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Who hit Hodeidah? Question marks surround culprit of deadly Yemen attack

Saudi-led coalition initially thought to be behind attack, but evidence suggests mortar bombs may have killed 60 at port, market and hospital
A boy cries at al-Thawra hospital after his brother was injured in an attack near the hospital on 2 August (Reuters)

SANAA – Five days after an attack in Hodeidah in Yemen that left scores dead and was immediately blamed on Saudi-led coalition air strikes, the identity of the warring party responsible for the attack is still unknown.

As new evidence has been unearthed, question marks loom over whether the attack was carried out by warplanes.

On Thursday, a fishing port, market and hospital entrance in the Red Sea city were bombarded in a surprise attack that killed 60 and left more than 100 wounded, according to a Hodeidah health official.

Forces loyal to Yemeni President Abd Rabbuh Mansour Hadi, backed by coalition airpower, are currently massed on Hodeidah’s outskirts.

Pro-government forces are determined to seize the strategic port city from the Houthi rebels, though a full-blown battle has been averted so far because of United Nations mediation efforts. Pro-government forces also wish to regroup before staging an assault.

There have been occasional flare-ups since the ceasefire came into effect. On 27 July the coalition launched a string of heavy strikes on Houthi positions. Thursday’s assault initially appeared to be more of the same.

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Witness Alaa Thabet told Middle East Eye he was convinced the attack was carried out by coalition warplanes.

"While I was coming back to my house, I heard a warplane hover," he said.

"Then I heard an air strike target the fish market and the buzzing of the warplane was clearer after the attack."

Photographs of what appear to be mortar bomb shells found at the blast sites have emerged, however, adding to speculation that the coalition’s air force was not behind the attack.

Images released by the Houthi-run al-Masirah TV channel and circulated by pro-government activists also seemed to show destruction more consistent with a mortar attack than an air strike.

"Pro-Hadi media cannot work in Hodeidah and we got the evidence from videos were taken by al-Masirah TV channel,” Jamal al-Zuraiqi, a pro-government social activist in the southwestern city of Taiz, told MEE.

"The videos did not show any craters in the ground and the [al-Masirah] reporter said there was more than one explosion. All of us know that air strikes leave craters in the ground, so this cannot be an air strike."

Accusations and counter-accusations

The coalition itself was quick to deny it was behind the attack.

"[The] coalition did not carry out any operations in Hodeidah today," its spokesman, Colonel Turki al-Malki, told Al-Arabiya television.

"The Houthi militia are behind the killing of civilians in Hodeidah," he said.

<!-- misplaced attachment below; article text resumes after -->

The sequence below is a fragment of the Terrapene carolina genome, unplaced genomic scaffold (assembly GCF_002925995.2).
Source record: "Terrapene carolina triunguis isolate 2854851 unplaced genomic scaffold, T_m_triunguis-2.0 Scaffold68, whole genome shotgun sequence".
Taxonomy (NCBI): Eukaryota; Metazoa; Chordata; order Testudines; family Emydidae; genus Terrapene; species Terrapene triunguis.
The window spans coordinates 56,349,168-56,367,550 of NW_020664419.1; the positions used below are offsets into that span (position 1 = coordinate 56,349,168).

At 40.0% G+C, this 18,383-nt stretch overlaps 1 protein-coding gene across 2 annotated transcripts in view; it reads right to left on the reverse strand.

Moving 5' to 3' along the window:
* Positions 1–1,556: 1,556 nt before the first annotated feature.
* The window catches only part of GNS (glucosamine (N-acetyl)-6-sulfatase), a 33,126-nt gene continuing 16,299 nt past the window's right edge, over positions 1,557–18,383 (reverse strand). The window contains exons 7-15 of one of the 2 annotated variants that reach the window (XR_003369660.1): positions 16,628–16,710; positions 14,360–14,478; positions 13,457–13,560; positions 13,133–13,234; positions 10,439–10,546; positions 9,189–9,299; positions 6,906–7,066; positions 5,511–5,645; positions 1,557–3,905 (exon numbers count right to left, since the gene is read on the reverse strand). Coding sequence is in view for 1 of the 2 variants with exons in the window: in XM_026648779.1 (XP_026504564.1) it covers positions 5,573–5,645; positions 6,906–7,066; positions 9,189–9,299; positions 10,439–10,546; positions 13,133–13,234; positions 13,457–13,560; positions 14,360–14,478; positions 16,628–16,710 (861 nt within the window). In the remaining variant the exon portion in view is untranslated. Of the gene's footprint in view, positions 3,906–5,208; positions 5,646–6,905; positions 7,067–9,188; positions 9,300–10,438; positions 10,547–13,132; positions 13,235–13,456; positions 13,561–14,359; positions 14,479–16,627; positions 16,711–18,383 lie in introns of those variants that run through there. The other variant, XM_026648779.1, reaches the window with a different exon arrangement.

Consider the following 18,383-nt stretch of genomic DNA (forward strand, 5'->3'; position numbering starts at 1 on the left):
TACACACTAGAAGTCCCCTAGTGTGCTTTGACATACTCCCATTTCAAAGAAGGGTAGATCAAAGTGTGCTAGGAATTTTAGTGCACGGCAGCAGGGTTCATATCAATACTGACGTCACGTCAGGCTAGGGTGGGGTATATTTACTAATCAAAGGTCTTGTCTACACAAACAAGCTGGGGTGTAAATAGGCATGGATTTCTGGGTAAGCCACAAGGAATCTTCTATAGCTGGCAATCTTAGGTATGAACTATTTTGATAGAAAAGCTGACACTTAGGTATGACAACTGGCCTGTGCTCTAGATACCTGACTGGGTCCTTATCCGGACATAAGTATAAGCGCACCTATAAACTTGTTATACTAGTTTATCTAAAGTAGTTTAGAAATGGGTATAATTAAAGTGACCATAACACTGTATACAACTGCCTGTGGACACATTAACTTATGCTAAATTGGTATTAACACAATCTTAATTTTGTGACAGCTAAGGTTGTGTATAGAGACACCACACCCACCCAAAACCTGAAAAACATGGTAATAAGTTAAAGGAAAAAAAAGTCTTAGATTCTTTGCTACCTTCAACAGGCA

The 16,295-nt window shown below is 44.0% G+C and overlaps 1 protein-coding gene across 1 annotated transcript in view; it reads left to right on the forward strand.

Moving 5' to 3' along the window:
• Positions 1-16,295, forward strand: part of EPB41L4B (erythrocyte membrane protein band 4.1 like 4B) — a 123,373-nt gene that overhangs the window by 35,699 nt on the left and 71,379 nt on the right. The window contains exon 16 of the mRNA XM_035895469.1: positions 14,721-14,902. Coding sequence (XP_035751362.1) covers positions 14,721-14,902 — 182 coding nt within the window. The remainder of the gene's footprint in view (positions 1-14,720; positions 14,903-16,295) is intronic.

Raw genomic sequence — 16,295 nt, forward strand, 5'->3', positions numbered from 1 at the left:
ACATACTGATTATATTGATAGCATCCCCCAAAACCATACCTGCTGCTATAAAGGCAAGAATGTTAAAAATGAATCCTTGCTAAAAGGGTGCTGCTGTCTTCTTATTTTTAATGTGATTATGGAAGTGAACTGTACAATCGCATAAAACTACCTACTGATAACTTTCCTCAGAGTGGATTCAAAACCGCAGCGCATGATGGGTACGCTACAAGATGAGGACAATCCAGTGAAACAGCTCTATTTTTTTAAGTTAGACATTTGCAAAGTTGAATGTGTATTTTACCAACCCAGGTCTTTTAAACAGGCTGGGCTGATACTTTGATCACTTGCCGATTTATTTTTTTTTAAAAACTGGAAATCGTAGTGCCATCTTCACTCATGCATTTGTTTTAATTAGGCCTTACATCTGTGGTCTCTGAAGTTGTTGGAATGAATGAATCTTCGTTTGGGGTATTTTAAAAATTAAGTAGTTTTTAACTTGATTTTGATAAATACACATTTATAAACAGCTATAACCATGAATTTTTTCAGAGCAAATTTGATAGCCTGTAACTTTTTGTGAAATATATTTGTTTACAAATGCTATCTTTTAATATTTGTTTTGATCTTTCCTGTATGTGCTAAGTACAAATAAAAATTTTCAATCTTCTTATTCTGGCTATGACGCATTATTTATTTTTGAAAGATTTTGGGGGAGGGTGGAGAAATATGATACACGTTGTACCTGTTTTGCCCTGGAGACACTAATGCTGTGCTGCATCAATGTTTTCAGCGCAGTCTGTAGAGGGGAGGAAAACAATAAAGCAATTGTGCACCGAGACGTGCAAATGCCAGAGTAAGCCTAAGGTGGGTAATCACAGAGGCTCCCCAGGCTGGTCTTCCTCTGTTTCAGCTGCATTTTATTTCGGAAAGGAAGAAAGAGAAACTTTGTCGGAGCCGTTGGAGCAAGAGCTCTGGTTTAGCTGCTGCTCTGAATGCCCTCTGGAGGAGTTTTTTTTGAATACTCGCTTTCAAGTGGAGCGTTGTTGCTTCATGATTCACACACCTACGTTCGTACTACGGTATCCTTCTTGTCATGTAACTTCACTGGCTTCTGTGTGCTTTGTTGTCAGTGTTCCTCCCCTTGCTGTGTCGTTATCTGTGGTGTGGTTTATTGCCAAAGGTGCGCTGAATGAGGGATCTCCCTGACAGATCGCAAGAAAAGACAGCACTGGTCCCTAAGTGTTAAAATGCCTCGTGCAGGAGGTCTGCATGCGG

Coalition denials of responsibility for deadly air strikes have in the past been proven to be false, for instance after an attack on a wedding party in 2016 that killed around 70.

A source in Hodeidah’s health office insisted coalition air strikes were behind the deaths at the hospital’s entrance.

He said there was “only one big explosion that killed dozens of people”, adding that a single mortar bomb could not leave more than 100 people dead or wounded.

The hospital said in a tweet a strike targeted its main gate, leaving dozens of casualties (AFP)
Houthi sympathisers often accuse the coalition of deflecting blame for killing civilians by accusing the rebels instead.

“Usually they absorb the anger of Yemenis by denying killing civilians. We demand an international investigation [into] the aggressors’ [coalition] targeting of civilians in Hodeidah," Mohammed al-Dailami, a pro-Houthi political analyst, told MEE.

"The aggressors and their mercenaries do not shy away from denying something that all people are sure about, but if there is an independent investigation, that will expose them."

Why the Houthis would attack civilians in a city they are defending is not clear.

'The Houthis exploit the hovering of Saudi-led warplanes to target civilians, to trick the world into thinking the coalition targets civilians'

- Ali al-Makosh, pro-government fighter

One reason posited by supporters of the government is the rebels may be trying to discredit the coalition by staging an attack while warplanes are in close proximity.

"The Houthis exploit the hovering of Saudi-led warplanes to target civilians, to trick the world into thinking the coalition targets civilians," Ali al-Makosh, a pro-government fighter in Marib province, told MEE.

The pro-government Amaliqa militia has mortars located five kilometres from the blast sites, but analysts and fighters believe the militia prefers to rely on air strikes. 

Media outlets run by both sides have given conflicting reports about who holds various parts of the city.

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